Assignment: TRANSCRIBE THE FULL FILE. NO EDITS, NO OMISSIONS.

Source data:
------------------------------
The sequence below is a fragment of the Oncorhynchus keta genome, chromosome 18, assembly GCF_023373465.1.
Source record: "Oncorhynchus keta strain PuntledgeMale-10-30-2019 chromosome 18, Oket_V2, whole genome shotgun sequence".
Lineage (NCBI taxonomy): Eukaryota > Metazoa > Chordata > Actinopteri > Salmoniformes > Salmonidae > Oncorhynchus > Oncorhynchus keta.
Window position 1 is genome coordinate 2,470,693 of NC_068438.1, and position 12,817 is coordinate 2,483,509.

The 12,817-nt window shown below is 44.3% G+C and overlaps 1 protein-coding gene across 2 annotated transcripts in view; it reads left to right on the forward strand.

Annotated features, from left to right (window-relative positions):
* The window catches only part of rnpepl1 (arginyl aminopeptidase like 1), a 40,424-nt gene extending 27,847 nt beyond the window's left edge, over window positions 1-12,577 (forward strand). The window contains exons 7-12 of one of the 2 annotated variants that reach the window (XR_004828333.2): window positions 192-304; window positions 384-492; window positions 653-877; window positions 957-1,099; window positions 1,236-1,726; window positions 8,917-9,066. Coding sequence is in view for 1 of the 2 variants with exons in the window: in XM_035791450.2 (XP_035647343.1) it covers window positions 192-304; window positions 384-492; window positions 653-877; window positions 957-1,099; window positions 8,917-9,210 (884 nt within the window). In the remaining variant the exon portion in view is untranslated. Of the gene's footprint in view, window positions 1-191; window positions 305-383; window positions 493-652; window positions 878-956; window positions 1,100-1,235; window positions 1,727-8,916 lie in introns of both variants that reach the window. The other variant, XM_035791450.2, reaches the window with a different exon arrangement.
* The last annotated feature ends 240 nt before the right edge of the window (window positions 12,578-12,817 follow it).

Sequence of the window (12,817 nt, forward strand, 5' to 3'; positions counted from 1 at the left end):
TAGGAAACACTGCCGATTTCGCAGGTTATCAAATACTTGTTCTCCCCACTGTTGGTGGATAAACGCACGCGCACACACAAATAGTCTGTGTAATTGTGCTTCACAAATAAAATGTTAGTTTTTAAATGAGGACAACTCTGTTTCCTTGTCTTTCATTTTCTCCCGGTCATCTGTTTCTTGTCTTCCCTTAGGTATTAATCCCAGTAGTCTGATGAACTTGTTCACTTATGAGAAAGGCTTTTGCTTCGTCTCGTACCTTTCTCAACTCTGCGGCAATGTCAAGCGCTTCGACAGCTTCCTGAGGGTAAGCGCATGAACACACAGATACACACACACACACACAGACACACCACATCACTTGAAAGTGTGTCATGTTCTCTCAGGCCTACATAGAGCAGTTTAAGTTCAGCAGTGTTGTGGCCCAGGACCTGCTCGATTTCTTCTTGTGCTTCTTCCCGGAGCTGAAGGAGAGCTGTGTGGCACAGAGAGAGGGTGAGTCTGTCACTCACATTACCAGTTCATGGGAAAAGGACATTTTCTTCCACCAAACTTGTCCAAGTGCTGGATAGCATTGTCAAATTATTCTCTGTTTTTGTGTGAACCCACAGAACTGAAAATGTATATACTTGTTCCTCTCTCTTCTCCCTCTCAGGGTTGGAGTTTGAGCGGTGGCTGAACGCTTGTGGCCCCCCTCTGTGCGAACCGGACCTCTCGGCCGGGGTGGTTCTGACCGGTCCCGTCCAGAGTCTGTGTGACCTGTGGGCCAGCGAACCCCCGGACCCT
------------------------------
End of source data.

The sequence below is a fragment of the Oncorhynchus keta genome, chromosome 18, assembly GCF_023373465.1.
Source record: "Oncorhynchus keta strain PuntledgeMale-10-30-2019 chromosome 18, Oket_V2, whole genome shotgun sequence".
Lineage (NCBI taxonomy): Eukaryota > Metazoa > Chordata > Actinopteri > Salmoniformes > Salmonidae > Oncorhynchus > Oncorhynchus keta.
Window position 1 is genome coordinate 2,470,693 of NC_068438.1, and position 12,817 is coordinate 2,483,509.

The 12,817-nt window shown below is 44.3% G+C and overlaps 1 protein-coding gene across 2 annotated transcripts in view; it reads left to right on the forward strand.

Annotated features, from left to right (window-relative positions):
* The window catches only part of rnpepl1 (arginyl aminopeptidase like 1), a 40,424-nt gene extending 27,847 nt beyond the window's left edge, over window positions 1-12,577 (forward strand). The window contains exons 7-12 of one of the 2 annotated variants that reach the window (XR_004828333.2): window positions 192-304; window positions 384-492; window positions 653-877; window positions 957-1,099; window positions 1,236-1,726; window positions 8,917-9,066. Coding sequence is in view for 1 of the 2 variants with exons in the window: in XM_035791450.2 (XP_035647343.1) it covers window positions 192-304; window positions 384-492; window positions 653-877; window positions 957-1,099; window positions 8,917-9,210 (884 nt within the window). In the remaining variant the exon portion in view is untranslated. Of the gene's footprint in view, window positions 1-191; window positions 305-383; window positions 493-652; window positions 878-956; window positions 1,100-1,235; window positions 1,727-8,916 lie in introns of both variants that reach the window. The other variant, XM_035791450.2, reaches the window with a different exon arrangement.
* The last annotated feature ends 240 nt before the right edge of the window (window positions 12,578-12,817 follow it).

Sequence of the window (12,817 nt, forward strand, 5' to 3'; positions counted from 1 at the left end):
TAGGAAACACTGCCGATTTCGCAGGTTATCAAATACTTGTTCTCCCCACTGTTGGTGGATAAACGCACGCGCACACACAAATAGTCTGTGTAATTGTGCTTCACAAATAAAATGTTAGTTTTTAAATGAGGACAACTCTGTTTCCTTGTCTTTCATTTTCTCCCGGTCATCTGTTTCTTGTCTTCCCTTAGGTATTAATCCCAGTAGTCTGATGAACTTGTTCACTTATGAGAAAGGCTTTTGCTTCGTCTCGTACCTTTCTCAACTCTGCGGCAATGTCAAGCGCTTCGACAGCTTCCTGAGGGTAAGCGCATGAACACACAGATACACACACACACACACAGACACACCACATCACTTGAAAGTGTGTCATGTTCTCTCAGGCCTACATAGAGCAGTTTAAGTTCAGCAGTGTTGTGGCCCAGGACCTGCTCGATTTCTTCTTGTGCTTCTTCCCGGAGCTGAAGGAGAGCTGTGTGGCACAGAGAGAGGGTGAGTCTGTCACTCACATTACCAGTTCATGGGAAAAGGACATTTTCTTCCACCAAACTTGTCCAAGTGCTGGATAGCATTGTCAAATTATTCTCTGTTTTTGTGTGAACCCACAGAACTGAAAATGTATATACTTGTTCCTCTCTCTTCTCCCTCTCAGGGTTGGAGTTTGAGCGGTGGCTGAACGCTTGTGGCCCCCCTCTGTGCGAACCGGACCTCTCGGCCGGGGTGGTTCTGACCGGTCCCGTCCAGAGTCTGTGTGACCTGTGGGCCAGCGAACCCCCGGACCCT